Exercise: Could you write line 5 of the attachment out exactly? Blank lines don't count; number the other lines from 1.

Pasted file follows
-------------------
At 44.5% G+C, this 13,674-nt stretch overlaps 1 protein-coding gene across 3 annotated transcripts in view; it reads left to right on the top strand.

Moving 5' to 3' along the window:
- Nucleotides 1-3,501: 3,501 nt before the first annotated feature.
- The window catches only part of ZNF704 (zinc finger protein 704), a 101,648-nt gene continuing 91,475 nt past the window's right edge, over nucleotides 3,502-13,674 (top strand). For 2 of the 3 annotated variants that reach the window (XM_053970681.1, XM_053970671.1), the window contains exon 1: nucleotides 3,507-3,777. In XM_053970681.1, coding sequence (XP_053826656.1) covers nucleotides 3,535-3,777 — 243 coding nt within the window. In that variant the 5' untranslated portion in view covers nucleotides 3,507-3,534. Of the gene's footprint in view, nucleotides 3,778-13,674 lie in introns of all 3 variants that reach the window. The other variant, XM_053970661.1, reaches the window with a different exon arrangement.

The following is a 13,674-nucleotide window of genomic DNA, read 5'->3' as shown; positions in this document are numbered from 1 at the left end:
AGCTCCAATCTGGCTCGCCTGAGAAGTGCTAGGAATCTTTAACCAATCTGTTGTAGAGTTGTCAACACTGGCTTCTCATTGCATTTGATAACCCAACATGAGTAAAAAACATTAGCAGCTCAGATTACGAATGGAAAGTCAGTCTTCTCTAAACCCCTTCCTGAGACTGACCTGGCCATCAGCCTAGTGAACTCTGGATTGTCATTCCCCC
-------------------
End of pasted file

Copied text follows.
The following is a 13,674-nucleotide window of genomic DNA, read 5'->3' as shown; positions in this document are numbered from 1 at the left end: